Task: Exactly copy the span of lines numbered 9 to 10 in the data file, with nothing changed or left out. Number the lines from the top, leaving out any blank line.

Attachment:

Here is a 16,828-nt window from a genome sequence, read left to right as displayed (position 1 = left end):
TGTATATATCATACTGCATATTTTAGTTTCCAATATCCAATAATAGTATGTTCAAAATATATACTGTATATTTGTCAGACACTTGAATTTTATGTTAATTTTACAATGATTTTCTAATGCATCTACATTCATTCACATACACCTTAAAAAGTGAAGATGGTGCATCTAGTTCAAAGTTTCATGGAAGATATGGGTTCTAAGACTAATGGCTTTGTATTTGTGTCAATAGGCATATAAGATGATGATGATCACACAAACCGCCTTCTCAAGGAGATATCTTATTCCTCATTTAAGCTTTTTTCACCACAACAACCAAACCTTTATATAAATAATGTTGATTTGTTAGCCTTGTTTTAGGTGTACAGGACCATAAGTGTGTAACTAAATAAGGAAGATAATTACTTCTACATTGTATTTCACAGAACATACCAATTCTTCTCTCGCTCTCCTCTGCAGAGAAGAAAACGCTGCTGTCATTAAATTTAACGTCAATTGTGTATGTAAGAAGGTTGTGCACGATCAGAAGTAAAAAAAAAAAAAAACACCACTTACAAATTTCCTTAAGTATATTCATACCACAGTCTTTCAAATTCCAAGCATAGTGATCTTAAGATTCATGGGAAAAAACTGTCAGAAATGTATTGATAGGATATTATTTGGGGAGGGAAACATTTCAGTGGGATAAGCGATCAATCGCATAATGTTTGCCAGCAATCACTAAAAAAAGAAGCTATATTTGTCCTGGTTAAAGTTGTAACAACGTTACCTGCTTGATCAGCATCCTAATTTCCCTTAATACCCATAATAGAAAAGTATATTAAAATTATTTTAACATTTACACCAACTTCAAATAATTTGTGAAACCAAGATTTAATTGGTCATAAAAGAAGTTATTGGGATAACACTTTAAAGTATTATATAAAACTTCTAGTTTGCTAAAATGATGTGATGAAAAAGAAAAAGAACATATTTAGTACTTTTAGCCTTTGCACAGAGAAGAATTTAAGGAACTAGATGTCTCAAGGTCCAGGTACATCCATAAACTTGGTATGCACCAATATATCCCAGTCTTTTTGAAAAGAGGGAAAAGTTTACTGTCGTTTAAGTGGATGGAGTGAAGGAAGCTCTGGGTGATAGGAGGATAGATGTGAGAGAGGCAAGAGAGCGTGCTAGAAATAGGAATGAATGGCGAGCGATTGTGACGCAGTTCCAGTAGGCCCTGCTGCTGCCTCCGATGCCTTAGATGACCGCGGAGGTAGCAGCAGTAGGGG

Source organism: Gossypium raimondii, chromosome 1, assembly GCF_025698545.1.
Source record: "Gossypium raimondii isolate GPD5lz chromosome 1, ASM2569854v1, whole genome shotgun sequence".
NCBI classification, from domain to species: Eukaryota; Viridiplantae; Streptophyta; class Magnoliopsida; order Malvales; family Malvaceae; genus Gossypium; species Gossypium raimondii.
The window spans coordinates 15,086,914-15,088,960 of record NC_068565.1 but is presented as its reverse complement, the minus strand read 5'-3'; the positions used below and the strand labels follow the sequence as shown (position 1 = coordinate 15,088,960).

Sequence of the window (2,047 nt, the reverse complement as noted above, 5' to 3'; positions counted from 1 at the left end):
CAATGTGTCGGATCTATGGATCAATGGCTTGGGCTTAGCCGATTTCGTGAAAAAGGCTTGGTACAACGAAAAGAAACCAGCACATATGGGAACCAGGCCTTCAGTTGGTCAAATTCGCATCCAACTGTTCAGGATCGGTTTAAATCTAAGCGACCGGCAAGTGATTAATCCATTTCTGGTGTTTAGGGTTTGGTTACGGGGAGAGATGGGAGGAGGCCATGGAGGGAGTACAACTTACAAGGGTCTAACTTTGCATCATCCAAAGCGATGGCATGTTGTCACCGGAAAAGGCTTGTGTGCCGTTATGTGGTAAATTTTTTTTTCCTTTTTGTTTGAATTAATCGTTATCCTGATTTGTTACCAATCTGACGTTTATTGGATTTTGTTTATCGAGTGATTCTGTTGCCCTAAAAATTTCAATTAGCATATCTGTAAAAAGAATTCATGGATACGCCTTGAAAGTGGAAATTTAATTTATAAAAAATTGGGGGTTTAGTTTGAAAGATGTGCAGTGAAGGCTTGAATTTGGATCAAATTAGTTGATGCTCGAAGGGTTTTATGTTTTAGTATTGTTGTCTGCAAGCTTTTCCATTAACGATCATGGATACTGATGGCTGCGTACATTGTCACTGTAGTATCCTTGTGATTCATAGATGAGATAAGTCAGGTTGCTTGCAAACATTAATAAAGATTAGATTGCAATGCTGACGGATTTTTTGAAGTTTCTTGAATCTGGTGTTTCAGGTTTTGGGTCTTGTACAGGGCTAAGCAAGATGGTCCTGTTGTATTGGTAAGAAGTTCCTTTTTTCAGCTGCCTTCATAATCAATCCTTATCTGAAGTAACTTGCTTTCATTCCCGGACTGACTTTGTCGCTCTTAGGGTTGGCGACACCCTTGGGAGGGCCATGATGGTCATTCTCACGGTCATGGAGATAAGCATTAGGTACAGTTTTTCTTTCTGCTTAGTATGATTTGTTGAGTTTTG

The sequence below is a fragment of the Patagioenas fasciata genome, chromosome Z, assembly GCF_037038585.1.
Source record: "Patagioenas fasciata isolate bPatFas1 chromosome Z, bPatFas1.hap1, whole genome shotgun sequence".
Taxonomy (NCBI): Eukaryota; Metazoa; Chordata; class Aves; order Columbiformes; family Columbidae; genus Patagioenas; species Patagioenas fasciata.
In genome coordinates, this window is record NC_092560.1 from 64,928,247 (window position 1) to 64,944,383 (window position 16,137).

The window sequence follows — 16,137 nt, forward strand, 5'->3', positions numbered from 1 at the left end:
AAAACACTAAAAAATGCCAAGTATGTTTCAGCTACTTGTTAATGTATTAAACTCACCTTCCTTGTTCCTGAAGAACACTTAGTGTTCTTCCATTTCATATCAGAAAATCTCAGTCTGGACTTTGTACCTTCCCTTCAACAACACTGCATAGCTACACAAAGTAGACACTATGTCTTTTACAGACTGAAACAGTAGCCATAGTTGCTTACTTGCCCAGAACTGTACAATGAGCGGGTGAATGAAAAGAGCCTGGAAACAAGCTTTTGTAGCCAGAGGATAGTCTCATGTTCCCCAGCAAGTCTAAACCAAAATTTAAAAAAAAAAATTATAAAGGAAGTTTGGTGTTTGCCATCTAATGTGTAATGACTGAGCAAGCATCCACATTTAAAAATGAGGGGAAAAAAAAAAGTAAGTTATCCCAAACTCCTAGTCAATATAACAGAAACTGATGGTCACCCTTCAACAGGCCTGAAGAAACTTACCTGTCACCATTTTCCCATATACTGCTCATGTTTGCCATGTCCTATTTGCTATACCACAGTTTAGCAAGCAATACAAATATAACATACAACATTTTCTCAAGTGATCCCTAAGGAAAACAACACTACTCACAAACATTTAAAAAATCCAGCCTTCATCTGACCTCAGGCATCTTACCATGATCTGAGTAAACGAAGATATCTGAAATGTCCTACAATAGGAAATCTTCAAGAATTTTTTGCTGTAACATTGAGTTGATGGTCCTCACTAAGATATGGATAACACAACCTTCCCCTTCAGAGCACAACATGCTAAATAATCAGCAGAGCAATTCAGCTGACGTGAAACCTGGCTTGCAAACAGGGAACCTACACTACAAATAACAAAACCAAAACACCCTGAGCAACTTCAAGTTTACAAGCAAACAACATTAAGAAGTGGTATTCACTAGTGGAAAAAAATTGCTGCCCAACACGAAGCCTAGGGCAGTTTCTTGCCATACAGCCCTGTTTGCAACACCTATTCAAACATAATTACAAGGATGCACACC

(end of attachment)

The sequence below is a fragment of the Patagioenas fasciata genome, chromosome Z, assembly GCF_037038585.1.
Source record: "Patagioenas fasciata isolate bPatFas1 chromosome Z, bPatFas1.hap1, whole genome shotgun sequence".